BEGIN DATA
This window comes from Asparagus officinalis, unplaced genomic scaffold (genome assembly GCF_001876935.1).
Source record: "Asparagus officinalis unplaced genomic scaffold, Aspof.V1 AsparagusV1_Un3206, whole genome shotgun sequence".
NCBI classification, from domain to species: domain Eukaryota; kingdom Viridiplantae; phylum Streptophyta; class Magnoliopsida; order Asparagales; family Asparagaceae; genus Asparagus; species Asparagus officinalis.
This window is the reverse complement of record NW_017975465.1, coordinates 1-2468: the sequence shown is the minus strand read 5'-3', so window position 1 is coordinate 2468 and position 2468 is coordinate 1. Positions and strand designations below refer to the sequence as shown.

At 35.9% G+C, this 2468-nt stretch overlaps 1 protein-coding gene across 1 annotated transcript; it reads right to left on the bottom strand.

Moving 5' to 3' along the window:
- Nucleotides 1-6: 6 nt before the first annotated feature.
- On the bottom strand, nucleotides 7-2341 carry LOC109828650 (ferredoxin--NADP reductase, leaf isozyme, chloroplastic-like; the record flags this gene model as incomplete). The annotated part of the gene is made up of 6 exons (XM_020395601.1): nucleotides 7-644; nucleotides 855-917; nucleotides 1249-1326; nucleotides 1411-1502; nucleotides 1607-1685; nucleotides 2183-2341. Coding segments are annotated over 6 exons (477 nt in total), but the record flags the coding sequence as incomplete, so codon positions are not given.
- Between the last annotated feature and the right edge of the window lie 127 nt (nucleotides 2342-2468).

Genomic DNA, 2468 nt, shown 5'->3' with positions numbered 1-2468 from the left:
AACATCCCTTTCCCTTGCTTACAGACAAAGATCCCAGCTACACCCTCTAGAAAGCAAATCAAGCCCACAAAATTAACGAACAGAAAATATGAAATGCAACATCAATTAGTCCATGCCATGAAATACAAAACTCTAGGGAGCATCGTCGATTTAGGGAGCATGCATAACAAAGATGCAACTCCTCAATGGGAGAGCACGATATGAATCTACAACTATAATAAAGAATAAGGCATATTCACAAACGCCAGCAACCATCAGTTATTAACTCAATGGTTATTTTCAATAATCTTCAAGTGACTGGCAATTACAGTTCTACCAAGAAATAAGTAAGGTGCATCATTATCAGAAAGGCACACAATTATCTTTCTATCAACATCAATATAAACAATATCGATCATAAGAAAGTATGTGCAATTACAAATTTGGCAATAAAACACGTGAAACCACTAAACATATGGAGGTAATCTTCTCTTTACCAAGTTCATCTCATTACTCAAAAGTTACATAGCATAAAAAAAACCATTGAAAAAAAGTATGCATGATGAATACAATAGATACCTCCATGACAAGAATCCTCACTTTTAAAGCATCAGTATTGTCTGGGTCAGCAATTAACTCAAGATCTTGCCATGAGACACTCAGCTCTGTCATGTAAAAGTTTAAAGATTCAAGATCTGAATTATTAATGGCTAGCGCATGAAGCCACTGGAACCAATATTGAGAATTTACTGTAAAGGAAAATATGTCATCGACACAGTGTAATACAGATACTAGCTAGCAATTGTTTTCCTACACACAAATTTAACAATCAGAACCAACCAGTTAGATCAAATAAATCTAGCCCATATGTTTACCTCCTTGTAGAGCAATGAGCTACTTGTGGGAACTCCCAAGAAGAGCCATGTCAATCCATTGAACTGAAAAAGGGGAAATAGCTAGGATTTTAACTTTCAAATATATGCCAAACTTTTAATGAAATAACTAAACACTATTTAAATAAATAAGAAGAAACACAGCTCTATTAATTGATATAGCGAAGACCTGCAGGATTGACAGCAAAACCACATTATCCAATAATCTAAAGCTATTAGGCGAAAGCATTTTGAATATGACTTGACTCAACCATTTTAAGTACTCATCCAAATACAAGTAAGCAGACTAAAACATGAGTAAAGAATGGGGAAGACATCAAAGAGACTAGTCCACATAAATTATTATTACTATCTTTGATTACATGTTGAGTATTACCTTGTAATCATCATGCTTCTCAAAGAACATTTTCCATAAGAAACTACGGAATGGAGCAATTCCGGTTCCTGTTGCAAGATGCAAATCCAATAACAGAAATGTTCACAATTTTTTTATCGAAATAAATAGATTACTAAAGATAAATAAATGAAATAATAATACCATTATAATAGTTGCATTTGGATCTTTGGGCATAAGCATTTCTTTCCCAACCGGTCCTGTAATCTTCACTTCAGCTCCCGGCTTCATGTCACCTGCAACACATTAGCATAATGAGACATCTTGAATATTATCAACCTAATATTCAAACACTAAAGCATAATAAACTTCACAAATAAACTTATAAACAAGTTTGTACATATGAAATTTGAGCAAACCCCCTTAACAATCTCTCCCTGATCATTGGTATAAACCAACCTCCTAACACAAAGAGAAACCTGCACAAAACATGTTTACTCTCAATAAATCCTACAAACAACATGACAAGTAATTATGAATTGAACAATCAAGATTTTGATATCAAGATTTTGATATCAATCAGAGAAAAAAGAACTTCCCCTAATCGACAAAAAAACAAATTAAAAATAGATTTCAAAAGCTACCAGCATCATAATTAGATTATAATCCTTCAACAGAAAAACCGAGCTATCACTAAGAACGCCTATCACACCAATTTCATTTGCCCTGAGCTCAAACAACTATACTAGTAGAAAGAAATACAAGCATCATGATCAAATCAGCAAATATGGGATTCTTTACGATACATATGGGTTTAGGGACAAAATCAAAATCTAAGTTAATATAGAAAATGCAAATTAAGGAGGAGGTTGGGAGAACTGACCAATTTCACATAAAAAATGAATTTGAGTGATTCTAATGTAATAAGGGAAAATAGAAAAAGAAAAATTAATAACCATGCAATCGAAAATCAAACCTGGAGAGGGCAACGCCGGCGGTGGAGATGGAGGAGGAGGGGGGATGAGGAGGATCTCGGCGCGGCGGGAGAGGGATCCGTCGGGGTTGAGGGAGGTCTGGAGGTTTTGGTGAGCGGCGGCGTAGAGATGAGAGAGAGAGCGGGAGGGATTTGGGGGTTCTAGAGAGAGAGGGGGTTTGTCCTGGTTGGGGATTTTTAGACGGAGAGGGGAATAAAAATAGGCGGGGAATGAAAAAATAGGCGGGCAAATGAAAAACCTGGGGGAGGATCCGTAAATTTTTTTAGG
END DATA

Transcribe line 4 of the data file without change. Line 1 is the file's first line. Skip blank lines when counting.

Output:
This window is the reverse complement of record NW_017975465.1, coordinates 1-2468: the sequence shown is the minus strand read 5'-3', so window position 1 is coordinate 2468 and position 2468 is coordinate 1. Positions and strand designations below refer to the sequence as shown.